We have further examples of fetichism in the Rosetta stone, and in the reputed cures wrought by touching sacred objects, such as the hem of a garment (Matt. xiv. 36), and handkerchiefs—that of Veronica was said to have received the impress of the face of Jesus—and aprons, such objects being believed to be efficacious in exorcising evil spirits. Cauls are supposed to protect sailors. It is also seen in the Bibliomancy-apart from its fraudulent nature--of the early Christians, and in the bibliolatry (Bible worship) of the later Christians, to many of whom, in these days of scientific enlightenment, this book is so sacred that anyone questioning its chimerical and contradictory statements is regarded as in danger of supernatural vengeance, and with whom a Bible text is considered conclusive evidence to establish any antiquated and unscientific absurdity. This fetich of the Christians is still retained in our law courts for purposes of administering oaths, as the phallus was in former days.

Fetichism spread into numerous systems of organized idolatry, and developed into TOTEMISM. A Totem was a tribal fetich or object in which the spirit of an ancestor was supposed to reside. From Totemism was evolved ASTROLOGY (which must not be confused with astronomy). The twelve signs of the zodiac were totemic among the Babylonians, Egyptians, Chinese, and Jews. The guardian animal, or fetich-“the tutelary genius,” developed into the “presiding stars”—the "guardian demons,” or “angels.” The stories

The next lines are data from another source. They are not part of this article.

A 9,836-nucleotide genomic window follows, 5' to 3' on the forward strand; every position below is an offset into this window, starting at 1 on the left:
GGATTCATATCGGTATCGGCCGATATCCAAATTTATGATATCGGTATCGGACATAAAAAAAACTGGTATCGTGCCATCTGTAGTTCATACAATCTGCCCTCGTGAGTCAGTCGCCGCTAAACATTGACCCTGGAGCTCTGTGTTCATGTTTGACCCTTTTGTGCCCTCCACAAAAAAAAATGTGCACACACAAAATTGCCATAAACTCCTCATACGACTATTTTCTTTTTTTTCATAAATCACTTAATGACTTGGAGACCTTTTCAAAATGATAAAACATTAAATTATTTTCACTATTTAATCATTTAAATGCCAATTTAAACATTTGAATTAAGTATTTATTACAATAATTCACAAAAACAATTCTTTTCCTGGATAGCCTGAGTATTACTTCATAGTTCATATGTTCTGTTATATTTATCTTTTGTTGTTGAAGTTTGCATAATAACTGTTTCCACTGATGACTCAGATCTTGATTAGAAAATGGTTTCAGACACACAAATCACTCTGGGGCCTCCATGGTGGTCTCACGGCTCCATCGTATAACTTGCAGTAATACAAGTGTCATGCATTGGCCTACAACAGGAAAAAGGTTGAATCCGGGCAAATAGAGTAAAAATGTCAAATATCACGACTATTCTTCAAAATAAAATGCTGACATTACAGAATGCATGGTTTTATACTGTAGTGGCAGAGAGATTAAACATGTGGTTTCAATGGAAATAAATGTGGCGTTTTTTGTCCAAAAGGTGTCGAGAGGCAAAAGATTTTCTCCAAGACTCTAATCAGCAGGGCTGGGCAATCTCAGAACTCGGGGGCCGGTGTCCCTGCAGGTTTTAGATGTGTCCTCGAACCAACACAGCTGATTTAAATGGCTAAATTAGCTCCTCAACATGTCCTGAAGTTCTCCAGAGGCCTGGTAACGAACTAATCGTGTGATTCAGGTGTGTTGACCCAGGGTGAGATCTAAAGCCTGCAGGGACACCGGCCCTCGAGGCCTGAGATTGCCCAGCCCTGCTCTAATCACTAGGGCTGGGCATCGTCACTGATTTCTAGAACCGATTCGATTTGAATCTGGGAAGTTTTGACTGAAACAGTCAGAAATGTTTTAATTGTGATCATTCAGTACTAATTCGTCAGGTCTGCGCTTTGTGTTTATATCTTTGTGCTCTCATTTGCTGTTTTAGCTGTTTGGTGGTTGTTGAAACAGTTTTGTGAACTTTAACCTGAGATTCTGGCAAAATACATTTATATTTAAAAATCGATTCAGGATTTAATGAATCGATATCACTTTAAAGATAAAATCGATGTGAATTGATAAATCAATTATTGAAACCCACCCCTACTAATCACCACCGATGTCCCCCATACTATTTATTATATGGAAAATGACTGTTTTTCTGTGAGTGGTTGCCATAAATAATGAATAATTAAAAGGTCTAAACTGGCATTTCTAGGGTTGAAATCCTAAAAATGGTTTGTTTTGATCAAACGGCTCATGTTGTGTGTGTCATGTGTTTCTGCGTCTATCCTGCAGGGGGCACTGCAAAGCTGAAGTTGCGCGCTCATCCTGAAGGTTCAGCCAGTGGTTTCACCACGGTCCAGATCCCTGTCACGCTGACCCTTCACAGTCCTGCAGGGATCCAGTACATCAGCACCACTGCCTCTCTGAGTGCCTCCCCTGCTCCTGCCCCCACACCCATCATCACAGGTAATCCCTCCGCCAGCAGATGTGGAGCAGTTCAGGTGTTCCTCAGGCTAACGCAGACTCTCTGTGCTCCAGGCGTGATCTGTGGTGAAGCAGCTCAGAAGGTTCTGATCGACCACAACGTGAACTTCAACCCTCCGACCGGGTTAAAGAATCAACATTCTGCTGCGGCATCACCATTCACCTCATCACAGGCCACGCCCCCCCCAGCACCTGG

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of Daniel and his safety in the lions' pit, of Jonah in the stomach of the whale, and the guarding of the carcase of the old prophet (1 Kings xiii. 24) are totemic; and to feed the Totem was an act of religious worship. In Egypt the gods Anubis and Apis were totem deities, and were fed with sacred food the former bore an animal-headed staff or rod; and the Greeks, who borrowed a great part of their religious ideas from Egypt, fed wolves with flesh at the sanctuary of the Wolf-Apollo. Trees, as well as corn, had their spirits, and it was customary to kill the spirit as a god; the corn spirit was supposed to pass into an animal, which was killed and eaten as a religious “sacrament.” The rod—the symbol of power—was also totemic, and had been magical long before the time of Moses and Aaron. Moses and Jesus learned magic in Egypt in their young days, and it was there that the former familiarized himself with the use of the magical rod. The word magic is derived from the word magi—the Persian priestly caste. In Ex. (iv. 3) we are told his rod became changed into a serpent ; that by its power (vii. 21) the waters of Egypt were turned into blood, and the fish died and “stank, and there was blood throughout all the land of Egypt”; and that by the same power the Red Sea was divided (xiv. 16). Aaron, by his magic rod, produced plagues of frogs, lice, and flies. Bacchus, of whom Moses or Mises was only a personification and the mythical character of the latter is admitted by the Christian Father Justinturned water into blood, dried up rivers, and turned water into wine and vinegar by his rod. The conversion of water into wine was a common magical feat, having its origin in the watery juice of the grape, forming by fermentation, wine, and, by further fermentation, vinegar. The name Moses was the Arabian for Bacchus, both meaning “saved from the waters.” Aaron's rod budded, blossomed, and bore almonds (Num. xvii. 8). The water-finder's rod at the present day is of hızel, as was the rod of the Egyptian Thor; and prayers for wet and fine weather still remain as relics of former fetich worship. Human bones were burned to propitiate the clouds to give rain, and this ancient custom is still perpetuated by modern boys, though for amusement only, as a “bon-” or “ bonefire.” The rain maker—the fetich man--was a very important person among the ancients of nearly all countries.